OK, it isn't new. I seem to play this game every once in awhile. It always very educational; I've come to appreciate doctors who are upfront enough to say, "Uh, dunno; let's try this, but if it doesn't work, call me ASAP and we'll try something else." Guess what: there aren't many doctors who will actually do this. Shocked? Yeah, I didn't think so.
Today's doc is one of the good ones this way. He did every basic diagnostic test he could do in the office. While I never enjoy having a couple of these tests done, he was able to eliminate the following:
- obvious infection
- corneal problems
- iris problems
- glaucoma (not that this was likely!)
- retinal detachment
- nerve damage (again, not likely)
- tear duct problems
- lens problems ("Wow, you really are nearsighted!" Huh.)
- general tracking and vision loss
(I was going to link to some photos of what my eyes look like in the morning, but the photos I found on Google when I searched "Conjunctivitis" made me nauseous, so nevermind. Suffice to say that it's not a look most people are going for nowadays!)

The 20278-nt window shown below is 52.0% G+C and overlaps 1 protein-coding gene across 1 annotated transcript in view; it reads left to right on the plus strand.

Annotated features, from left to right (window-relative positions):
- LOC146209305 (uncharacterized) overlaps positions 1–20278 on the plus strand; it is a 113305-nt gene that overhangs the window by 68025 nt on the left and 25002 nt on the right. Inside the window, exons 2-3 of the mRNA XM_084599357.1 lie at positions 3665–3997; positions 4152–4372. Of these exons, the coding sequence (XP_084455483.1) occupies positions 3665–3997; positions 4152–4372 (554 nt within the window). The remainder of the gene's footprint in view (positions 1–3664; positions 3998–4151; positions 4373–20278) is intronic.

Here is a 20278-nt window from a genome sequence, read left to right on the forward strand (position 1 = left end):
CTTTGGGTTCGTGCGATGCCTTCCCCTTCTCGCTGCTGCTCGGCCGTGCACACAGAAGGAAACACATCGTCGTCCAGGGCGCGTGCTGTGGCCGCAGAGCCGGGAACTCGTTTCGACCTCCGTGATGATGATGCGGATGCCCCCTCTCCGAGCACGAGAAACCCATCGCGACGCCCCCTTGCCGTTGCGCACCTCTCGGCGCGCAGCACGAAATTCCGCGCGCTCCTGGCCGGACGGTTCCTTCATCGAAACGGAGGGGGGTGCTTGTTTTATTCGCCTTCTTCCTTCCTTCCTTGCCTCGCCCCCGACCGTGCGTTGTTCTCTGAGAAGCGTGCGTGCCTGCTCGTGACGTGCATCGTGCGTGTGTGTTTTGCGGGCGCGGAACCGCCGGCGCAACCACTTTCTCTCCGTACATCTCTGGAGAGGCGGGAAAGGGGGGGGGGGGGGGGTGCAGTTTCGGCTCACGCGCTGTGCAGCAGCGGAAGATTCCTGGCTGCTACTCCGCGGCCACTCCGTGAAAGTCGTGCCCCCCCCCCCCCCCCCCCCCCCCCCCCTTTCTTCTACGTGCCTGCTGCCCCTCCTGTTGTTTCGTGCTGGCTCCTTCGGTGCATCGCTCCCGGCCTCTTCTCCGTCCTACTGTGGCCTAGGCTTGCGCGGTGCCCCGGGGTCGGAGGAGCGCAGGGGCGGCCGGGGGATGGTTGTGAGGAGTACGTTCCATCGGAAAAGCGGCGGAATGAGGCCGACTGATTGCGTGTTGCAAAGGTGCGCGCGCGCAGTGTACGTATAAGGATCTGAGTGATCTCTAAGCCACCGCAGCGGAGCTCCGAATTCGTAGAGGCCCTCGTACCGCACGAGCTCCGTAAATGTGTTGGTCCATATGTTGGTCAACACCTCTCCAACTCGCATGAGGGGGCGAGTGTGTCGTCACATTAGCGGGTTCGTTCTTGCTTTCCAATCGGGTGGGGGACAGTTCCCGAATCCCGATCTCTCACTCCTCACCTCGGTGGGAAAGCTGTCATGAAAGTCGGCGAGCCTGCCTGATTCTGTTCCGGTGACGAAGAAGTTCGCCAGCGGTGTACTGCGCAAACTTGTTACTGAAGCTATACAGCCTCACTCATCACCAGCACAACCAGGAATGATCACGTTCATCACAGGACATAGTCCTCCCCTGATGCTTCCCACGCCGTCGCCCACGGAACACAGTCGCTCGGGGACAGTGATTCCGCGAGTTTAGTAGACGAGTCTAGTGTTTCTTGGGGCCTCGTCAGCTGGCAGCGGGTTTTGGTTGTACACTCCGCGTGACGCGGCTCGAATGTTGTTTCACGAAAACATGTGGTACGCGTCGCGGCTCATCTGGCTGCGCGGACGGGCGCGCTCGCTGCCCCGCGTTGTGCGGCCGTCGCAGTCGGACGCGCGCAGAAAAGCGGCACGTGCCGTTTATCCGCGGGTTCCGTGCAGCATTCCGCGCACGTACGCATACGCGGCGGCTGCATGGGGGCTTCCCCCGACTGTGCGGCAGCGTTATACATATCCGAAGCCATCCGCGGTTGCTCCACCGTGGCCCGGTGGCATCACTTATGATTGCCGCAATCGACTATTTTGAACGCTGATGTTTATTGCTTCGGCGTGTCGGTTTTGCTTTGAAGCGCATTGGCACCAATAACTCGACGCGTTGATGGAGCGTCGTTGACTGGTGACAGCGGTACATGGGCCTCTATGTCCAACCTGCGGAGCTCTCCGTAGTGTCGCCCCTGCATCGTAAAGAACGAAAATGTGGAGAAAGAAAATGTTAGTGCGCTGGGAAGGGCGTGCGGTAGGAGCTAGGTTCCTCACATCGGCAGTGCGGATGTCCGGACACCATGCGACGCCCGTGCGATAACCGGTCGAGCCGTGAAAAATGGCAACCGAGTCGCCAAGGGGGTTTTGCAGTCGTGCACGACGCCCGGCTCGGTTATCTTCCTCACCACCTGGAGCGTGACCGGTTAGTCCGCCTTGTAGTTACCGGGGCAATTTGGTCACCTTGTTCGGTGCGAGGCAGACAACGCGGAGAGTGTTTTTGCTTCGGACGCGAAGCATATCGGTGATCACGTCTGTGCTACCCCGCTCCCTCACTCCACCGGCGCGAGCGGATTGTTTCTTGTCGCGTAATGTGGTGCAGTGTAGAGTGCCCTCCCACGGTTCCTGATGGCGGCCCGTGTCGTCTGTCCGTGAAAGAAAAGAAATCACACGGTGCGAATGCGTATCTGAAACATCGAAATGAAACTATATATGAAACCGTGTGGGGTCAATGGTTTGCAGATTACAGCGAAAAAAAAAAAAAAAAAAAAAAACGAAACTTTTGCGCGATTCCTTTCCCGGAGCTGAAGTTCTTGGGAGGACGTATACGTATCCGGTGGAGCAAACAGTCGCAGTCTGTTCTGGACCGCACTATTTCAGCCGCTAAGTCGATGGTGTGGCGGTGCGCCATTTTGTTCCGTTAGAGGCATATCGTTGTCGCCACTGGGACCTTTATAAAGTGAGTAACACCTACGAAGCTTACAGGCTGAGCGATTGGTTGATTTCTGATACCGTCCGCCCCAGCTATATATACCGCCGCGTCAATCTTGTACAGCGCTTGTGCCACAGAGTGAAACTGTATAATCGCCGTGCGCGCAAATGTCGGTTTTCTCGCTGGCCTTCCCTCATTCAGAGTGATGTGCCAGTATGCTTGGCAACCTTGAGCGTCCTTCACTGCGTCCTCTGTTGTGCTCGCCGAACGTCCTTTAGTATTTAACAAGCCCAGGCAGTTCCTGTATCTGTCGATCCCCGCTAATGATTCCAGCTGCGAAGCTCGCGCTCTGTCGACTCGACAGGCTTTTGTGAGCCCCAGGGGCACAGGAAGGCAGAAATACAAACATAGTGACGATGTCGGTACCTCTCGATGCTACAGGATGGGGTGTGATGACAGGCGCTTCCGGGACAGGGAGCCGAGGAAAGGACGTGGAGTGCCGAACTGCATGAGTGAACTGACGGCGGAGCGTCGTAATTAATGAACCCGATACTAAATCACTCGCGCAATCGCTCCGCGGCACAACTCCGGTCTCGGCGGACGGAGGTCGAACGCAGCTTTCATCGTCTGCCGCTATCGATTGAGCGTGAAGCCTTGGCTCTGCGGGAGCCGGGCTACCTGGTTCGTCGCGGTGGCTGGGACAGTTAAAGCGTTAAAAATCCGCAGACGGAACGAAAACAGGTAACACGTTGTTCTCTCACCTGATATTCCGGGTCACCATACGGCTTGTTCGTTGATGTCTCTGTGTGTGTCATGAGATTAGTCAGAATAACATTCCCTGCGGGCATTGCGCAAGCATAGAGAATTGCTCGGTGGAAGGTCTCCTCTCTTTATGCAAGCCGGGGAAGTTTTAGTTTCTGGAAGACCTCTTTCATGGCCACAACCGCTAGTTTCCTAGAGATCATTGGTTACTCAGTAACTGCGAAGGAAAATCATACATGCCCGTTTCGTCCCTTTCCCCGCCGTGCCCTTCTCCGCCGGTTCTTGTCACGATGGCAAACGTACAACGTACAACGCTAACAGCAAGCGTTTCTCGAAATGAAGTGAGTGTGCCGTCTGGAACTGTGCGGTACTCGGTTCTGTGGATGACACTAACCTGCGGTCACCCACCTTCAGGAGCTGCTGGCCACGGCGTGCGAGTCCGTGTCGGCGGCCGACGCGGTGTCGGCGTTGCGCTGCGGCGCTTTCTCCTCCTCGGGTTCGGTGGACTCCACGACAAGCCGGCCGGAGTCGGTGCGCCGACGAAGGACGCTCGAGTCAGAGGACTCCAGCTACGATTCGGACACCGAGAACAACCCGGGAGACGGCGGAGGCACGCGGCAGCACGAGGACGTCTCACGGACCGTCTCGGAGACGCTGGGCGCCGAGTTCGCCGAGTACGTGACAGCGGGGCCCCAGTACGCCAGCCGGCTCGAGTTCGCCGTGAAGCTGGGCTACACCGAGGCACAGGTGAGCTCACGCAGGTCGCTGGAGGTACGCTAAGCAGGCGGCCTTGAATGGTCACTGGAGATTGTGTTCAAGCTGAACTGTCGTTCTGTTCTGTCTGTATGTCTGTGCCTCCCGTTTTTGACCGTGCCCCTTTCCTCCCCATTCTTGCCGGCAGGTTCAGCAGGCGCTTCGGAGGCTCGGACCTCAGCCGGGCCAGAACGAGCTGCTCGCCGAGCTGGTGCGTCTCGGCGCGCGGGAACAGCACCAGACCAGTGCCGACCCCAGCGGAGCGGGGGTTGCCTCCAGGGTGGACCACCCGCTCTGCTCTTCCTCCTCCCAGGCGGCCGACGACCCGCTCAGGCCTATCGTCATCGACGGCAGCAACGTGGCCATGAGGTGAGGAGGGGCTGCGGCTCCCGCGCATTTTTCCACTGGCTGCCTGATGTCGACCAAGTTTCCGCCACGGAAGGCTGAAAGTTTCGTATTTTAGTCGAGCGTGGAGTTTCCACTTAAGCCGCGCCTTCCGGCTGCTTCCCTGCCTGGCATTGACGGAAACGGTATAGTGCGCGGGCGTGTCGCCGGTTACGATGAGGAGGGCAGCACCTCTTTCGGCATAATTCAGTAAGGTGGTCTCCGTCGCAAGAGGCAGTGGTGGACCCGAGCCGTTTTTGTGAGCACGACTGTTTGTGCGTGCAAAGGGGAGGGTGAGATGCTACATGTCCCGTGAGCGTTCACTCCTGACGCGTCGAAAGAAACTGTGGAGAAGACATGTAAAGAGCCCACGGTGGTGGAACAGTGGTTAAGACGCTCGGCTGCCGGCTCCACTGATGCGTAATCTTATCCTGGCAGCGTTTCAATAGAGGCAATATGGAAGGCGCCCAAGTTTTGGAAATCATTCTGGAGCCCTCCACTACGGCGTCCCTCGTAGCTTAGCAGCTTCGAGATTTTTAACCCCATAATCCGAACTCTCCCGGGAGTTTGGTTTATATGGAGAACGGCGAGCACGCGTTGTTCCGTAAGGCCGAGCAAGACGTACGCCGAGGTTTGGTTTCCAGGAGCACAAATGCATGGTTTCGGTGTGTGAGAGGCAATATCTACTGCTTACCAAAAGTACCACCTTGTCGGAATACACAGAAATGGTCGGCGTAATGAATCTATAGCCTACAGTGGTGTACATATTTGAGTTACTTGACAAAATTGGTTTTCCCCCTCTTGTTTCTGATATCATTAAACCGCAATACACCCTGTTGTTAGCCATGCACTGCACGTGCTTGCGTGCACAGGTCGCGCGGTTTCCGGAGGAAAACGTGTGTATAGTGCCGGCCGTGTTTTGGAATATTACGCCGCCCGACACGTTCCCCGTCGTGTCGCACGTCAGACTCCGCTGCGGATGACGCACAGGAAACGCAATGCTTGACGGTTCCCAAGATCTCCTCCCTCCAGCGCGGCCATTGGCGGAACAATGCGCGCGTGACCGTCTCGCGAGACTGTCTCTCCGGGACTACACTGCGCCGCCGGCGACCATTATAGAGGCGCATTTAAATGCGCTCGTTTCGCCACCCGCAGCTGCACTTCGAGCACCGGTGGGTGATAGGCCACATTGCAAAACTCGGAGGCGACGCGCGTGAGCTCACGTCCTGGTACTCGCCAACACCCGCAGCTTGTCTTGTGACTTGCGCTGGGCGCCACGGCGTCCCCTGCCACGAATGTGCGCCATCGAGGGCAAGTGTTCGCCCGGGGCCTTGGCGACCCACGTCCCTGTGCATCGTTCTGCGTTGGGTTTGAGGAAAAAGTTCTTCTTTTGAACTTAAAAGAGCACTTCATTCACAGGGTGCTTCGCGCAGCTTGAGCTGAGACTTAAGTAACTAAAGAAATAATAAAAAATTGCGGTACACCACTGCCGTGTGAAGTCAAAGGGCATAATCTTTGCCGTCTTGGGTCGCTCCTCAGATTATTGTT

My own self-diagnosis says that the situation is exacerbated by the long hours I spend staring at a computer screen every day: between work and home, I'm probably in front of a computer for 10-12 hours a day. So in the interest of testing this theory semi-scientificially (hah), I probably won't be around much for the rest of the week. My apologies if I don't get back to you in Blogland or elsewhere for awhile. It's going to suck.